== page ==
How war with North Korea could be the bloodiest in history if Kim Jong-un unleashes arsenal of nukes & chemical weapons | The Sun
WAR with North Korea could be the bloodiest in history if Kim Jong-un unleashes his arsenal of nukes and chemical weapons, experts warn.
America has sent a nuclear submarine to the South for the first time in decades as the drums of war begin to beat on the Korean peninsula.
Kim, meanwhile, has launched a flurry of missile tests as he steps up weapon trials.
The deranged dictator and his sadistic sister continue to grow their nuclear arsenal amid fears they are ramping up to a devastating new atomic test.
Biden is focused on Ukraine and Taiwan, but experts warn a Korean war could cost millions of lives and prove far more destructive than the hell that Vladimir Putin has unleashed in Europe.
And it could just as easily drag the US into a fight against China, sparking World War Three and possible nuclear Armageddon, which would likely make it the bloodiest war in history.
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As tensions hit boiling point, The Sun has mapped out how a new Korean War might play out and how bloody the toll could be.
Dr Bruce Bennett, a North Korea expert from the RAND think-tank, believes the war would play out in three broad phases – along with a preliminary phase of escalation.
Since the last time North and South Korea almost came to blows back in 2017 while Donald Trump was President, Kim has dedicated himself to building up his nuclear stockpile.
He now has so many nukes the US no longer believes they are for defensive purposes but instead to allow Kim to carry out conventional military strikes south of the border.
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In this scenario – which a recent National Intelligence Council paper warned is the "most likely" – Kim may strike out at infrastructure, ships, South Korean islands or other targets, confident that his nukes will deter the South or the US from hitting back.
The aim would be to get the allies to give him concessions – such as sanctions relief – in return for stopping the strikes, but if he goes too far then he may trigger a retaliation.
Dr Bennett said: "The potential for war is that the South gets tired and responds more aggressively, trying to reign in the North, and we get stuck into an escalation cycle.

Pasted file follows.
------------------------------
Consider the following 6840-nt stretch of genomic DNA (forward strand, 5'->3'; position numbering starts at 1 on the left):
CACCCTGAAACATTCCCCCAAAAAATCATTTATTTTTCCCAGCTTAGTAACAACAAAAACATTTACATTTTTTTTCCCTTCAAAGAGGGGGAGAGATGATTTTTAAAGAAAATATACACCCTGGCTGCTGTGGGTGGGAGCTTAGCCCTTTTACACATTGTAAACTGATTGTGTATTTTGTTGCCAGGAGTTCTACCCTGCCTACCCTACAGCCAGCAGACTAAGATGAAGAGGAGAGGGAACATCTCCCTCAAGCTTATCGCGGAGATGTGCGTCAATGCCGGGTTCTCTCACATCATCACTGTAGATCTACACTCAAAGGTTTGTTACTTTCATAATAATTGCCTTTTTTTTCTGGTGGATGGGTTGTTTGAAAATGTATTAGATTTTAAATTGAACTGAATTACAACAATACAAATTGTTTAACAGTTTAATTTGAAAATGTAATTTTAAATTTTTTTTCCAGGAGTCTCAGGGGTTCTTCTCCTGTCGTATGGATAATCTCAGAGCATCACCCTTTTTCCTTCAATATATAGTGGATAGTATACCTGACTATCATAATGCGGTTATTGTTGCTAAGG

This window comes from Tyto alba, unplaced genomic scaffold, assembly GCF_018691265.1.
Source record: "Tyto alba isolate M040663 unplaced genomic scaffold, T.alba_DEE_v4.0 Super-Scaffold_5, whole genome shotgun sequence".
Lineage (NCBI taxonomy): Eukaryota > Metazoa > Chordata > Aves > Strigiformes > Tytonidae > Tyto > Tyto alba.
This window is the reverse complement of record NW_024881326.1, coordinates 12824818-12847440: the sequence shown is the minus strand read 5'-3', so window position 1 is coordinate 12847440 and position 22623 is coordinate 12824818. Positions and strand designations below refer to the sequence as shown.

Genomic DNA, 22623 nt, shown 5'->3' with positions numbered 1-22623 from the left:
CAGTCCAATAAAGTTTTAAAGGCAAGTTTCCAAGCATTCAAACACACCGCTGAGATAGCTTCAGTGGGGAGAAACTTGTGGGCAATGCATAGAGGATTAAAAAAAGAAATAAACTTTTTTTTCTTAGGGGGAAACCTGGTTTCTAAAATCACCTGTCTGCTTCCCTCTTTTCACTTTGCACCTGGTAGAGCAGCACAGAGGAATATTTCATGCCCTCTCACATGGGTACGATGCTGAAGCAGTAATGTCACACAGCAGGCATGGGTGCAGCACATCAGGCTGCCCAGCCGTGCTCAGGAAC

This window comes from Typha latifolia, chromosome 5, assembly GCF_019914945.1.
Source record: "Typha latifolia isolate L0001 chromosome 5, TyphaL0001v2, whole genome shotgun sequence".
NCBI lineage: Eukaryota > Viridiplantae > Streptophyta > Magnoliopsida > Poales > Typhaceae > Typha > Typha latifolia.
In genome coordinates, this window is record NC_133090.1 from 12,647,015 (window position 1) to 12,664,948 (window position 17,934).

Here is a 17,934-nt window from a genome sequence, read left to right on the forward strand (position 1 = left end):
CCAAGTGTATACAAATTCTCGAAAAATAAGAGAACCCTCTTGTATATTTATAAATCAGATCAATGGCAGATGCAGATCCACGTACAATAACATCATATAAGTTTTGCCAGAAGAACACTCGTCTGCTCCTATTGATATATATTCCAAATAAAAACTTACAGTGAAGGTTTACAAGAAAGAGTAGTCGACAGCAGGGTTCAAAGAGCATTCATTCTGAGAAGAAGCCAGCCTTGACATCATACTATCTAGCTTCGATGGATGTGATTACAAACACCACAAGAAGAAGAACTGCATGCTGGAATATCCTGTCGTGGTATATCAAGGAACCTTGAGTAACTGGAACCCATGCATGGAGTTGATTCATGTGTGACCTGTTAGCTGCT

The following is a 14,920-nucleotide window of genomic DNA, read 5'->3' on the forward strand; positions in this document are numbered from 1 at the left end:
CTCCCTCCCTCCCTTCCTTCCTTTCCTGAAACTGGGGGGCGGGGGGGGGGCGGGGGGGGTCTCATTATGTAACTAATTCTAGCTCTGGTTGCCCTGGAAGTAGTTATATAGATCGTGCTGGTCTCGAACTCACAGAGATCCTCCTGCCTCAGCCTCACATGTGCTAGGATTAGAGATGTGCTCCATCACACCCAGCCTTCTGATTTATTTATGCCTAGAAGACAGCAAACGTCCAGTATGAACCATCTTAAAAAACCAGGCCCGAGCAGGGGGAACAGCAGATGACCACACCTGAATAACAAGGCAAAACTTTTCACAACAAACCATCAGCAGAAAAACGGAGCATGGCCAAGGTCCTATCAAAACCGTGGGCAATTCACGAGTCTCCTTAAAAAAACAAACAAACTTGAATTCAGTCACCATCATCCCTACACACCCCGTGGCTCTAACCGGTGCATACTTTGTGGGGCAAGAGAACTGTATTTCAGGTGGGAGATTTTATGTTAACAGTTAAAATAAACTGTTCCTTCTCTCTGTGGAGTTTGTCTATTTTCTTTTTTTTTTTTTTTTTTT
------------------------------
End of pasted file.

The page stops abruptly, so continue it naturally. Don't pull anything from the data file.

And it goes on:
"For example, the South responds by destroying a military HQ, the North then responds with artillery along the de-militarized zone, the South expands that, and it all escalates up to major conflict."
Phase 1: Decapitation
Should a major conflict break out, then it is likely to be one of the bloodiest the world has ever seen. Beyond that, there are few certainties.
But Dr Bennett believes the most likely scenario is that the war would play out in three broad phases – the first of which would involve decapitation strikes by both sides against the other.
South Korea’s ground forces – even with US reinforcements – are no match for the size of the North Korean army.
In 2022, Seoul had just 365,000 active duty troops at its command and the US currently has a little under 30,000 men on the peninsula.
By comparison, Kim has 1.2million.
To make up for the shortfall in manpower, South Korea has invested heavily in technology such as F-35 fighter jets to even the odds.
The first target for North Korea will be airfields, ports, and military bases to leave South Korea’s vulnerable ground troops exposed.
And Kim could well decide to use his nuclear weapons for those strikes, having recently passed a law allowing him to launch them preemptively.
Dr Bennett says official US policy is that Kim’s regime "will not survive" if he uses nukes – meaning Washington would launch its own atomic weapons to wipe him out.
But he added: "Kim may hope he can coerce the US with his ICBM threat. Would America really risk striking Pyongyang if it meant Seattle or New York getting hit?"
The dictator also has large stockpiles of nerve agents such as sarin and VX, as well as chemical weapons containing anthrax and smallpox that he could unleash.
If the US decided not to strike back with nukes, then Washington and Seoul would carry out their own decapitation strikes on the North using jets, missiles, and special forces.
As well as launching from air bases in South Korea, the USS Ronald Reagan – an aircraft carrier deployed to the Pacific – would likely join, along with long-range bombers from US bases in Japan and Guam.
The prime target, according to Dr Bennett, would be Kim’s missiles.
South Korean doctrine calls for a "kill chain" that would first wipe out North Korea’s missile launchers, then its spare missile stockpiles and warheads.
After that, they would move on to Kim’s air defences including his ageing air force and much newer and more-sophisticated anti-air missiles.
Third would be the elimination of Kim himself, which the South has vowed to do using "massive" force – levelling cities if necessary.
Phase 2: Southern skirmishes
If the first phase of the war proved inconclusive, with neither side able to knock the other out of the war completely, then the second phase would see events on the ground step up.